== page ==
Next Article in Journal
Occupational Hazards Education for Nursing Staff through Web-Based Learning
Next Article in Special Issue
Difference in Health Inequity between Two Population Groups due to a Social Determinant of Health
Previous Article in Journal
Changing Patterns of Health in Communities Impacted by a Bioenergy Project in Northern Sierra Leone
Previous Article in Special Issue
The Public Health Exposome: A Population-Based, Exposure Science Approach to Health Disparities Research
Open AccessArticle

Disparities in Rates of Inpatient Mortality and Adverse Events: Race/Ethnicity and Language as Independent Contributors

1
Truven Health Analytics, 7700 Old Georgetown Road Suite 650, Bethesda, MD 20814, USA
2
Agency for Healthcare Research and Quality, 540 Gaither Road, Rockville, MD 20850, USA
3
Barrett, Inc., 13943 Boquita Drive, Del Mar, CA 92014, USA
*
Author to whom correspondence should be addressed.
Int. J. Environ. Res. Public Health 2014, 11(12), 13017-13034; https://doi.org/10.3390/ijerph111213017
Received: 31 July 2014 / Revised: 25 November 2014 / Accepted: 9 December 2014 / Published: 12 December 2014
(This article belongs to the Special Issue Eliminating Health Disparities to Achieve Health Equity)
Patients with limited English proficiency have known limitations accessing health care, but differences in hospital outcomes once access is obtained are unknown. We investigate inpatient mortality rates and obstetric trauma for self-reported speakers of English, Spanish, and languages of Asia and the Pacific Islands (API) and compare quality of care by language with patterns by race/ethnicity. Data were from the United States Agency for Healthcare Research and Quality, Healthcare Cost and Utilization Project, 2009 State Inpatient Databases for California. There were 3,757,218 records. Speaking a non-English principal language and having a non-White race/ethnicity did not place patients at higher risk for inpatient mortality; the exception was significantly higher stroke mortality for Japanese-speaking patients. Patients who spoke API languages or had API race/ethnicity had higher risk for obstetric trauma than English-speaking White patients. Spanish-speaking Hispanic patients had more obstetric trauma than English-speaking Hispanic patients. The influence of language on obstetric trauma and the potential effects of interpretation services on inpatient care are discussed. The broader context of policy implications for collection and reporting of language data is also presented. Results from other countries with and without English as a primary language are needed for the broadest interpretation and generalization of outcomes. View Full-Text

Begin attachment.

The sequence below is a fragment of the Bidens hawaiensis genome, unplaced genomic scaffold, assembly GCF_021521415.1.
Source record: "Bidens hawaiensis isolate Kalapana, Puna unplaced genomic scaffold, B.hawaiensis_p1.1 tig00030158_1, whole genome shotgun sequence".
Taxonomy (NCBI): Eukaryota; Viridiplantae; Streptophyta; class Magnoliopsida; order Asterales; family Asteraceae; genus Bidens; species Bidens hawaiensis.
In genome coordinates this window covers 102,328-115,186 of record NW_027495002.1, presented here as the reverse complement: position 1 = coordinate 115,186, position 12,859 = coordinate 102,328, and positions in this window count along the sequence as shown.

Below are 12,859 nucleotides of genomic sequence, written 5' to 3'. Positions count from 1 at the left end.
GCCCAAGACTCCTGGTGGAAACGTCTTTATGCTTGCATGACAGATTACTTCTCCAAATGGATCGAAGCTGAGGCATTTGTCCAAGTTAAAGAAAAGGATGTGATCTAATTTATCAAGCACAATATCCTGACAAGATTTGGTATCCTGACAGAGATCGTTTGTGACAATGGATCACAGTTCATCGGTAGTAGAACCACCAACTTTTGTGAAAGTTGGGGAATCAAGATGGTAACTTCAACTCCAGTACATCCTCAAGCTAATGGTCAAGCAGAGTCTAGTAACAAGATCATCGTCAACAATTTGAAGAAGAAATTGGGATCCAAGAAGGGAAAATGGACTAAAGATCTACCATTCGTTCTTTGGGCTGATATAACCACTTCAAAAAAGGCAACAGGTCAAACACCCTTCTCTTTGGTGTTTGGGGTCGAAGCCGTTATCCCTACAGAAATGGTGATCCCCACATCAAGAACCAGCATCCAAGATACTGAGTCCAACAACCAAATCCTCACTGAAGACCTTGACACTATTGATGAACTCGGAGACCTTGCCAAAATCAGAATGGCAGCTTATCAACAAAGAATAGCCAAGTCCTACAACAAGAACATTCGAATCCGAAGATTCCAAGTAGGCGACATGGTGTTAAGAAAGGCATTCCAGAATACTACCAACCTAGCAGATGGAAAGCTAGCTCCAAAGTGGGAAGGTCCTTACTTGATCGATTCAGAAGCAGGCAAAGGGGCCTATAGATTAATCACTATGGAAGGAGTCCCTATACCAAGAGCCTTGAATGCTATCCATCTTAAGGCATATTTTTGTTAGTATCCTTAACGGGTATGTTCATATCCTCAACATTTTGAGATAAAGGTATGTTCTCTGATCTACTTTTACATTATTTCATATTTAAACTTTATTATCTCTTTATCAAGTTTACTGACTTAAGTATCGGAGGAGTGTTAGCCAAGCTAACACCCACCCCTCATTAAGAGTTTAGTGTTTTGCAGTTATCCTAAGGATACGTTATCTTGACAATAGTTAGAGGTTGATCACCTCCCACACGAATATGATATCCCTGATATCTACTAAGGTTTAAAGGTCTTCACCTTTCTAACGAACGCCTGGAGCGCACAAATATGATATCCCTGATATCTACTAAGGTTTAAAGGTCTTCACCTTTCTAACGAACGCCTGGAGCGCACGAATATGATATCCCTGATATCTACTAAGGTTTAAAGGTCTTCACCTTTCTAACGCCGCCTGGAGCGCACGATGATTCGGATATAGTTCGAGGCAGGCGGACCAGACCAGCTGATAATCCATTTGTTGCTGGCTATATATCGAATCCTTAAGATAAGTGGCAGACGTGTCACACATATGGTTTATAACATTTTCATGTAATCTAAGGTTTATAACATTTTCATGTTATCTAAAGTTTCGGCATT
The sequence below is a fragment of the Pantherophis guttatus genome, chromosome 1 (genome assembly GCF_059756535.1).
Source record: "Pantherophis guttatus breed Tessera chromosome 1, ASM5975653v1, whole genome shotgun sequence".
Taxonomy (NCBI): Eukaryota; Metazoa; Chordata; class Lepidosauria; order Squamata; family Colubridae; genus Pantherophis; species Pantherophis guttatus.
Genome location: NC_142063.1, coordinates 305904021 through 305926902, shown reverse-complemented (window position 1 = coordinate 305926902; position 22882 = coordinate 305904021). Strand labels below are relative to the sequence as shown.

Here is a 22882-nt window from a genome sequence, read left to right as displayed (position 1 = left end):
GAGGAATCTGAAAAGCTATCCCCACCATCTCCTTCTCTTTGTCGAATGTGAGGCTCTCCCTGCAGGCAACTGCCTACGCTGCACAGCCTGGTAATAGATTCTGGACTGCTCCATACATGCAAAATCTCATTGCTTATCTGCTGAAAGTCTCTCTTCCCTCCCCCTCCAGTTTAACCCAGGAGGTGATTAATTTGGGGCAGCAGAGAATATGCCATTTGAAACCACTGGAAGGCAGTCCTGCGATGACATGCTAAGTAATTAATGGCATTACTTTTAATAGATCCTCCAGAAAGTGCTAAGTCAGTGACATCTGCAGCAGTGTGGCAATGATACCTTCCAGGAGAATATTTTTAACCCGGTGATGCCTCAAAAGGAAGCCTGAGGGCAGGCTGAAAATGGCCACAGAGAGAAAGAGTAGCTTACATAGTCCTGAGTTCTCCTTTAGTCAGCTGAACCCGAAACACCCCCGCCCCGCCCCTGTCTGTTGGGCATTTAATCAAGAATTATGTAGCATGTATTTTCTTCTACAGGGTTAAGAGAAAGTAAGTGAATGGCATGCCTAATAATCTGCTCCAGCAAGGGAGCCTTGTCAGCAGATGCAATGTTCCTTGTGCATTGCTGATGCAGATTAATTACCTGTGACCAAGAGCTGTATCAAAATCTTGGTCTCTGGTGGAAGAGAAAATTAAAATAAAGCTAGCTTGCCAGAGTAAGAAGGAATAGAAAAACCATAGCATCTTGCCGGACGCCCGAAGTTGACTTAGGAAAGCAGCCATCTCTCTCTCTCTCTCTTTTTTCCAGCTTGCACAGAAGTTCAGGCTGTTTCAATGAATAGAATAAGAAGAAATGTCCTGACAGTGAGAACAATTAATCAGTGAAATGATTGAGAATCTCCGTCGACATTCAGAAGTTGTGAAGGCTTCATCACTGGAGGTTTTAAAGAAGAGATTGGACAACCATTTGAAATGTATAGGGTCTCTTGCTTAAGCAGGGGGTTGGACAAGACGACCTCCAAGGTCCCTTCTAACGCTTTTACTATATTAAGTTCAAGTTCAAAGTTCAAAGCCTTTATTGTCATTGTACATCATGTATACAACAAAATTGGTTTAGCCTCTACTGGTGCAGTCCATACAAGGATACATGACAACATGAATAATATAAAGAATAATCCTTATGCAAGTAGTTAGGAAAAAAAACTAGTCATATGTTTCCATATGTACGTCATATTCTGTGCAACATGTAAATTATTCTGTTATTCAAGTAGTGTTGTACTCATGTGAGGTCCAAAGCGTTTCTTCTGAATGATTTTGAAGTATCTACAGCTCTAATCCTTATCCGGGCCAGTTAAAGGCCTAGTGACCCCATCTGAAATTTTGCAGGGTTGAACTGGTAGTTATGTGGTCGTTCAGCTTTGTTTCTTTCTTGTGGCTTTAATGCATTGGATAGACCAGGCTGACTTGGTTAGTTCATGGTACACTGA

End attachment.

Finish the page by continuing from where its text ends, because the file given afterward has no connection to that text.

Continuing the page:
Keywords: health status disparities; language; inpatients; quality indicators; Whites; Blacks; Asians; Hispanics health status disparities; language; inpatients; quality indicators; Whites; Blacks; Asians; Hispanics
Show Figures

Figure 1

MDPI and ACS Style

Hines, A.L.; Andrews, R.M.; Moy, E.; Barrett, M.L.; Coffey, R.M. Disparities in Rates of Inpatient Mortality and Adverse Events: Race/Ethnicity and Language as Independent Contributors. Int. J. Environ. Res. Public Health 2014, 11, 13017-13034.

Show more citation formats Show less citations formats

Article Access Map by Country/Region

1
Only visits after 24 November 2015 are recorded.
Back to TopTop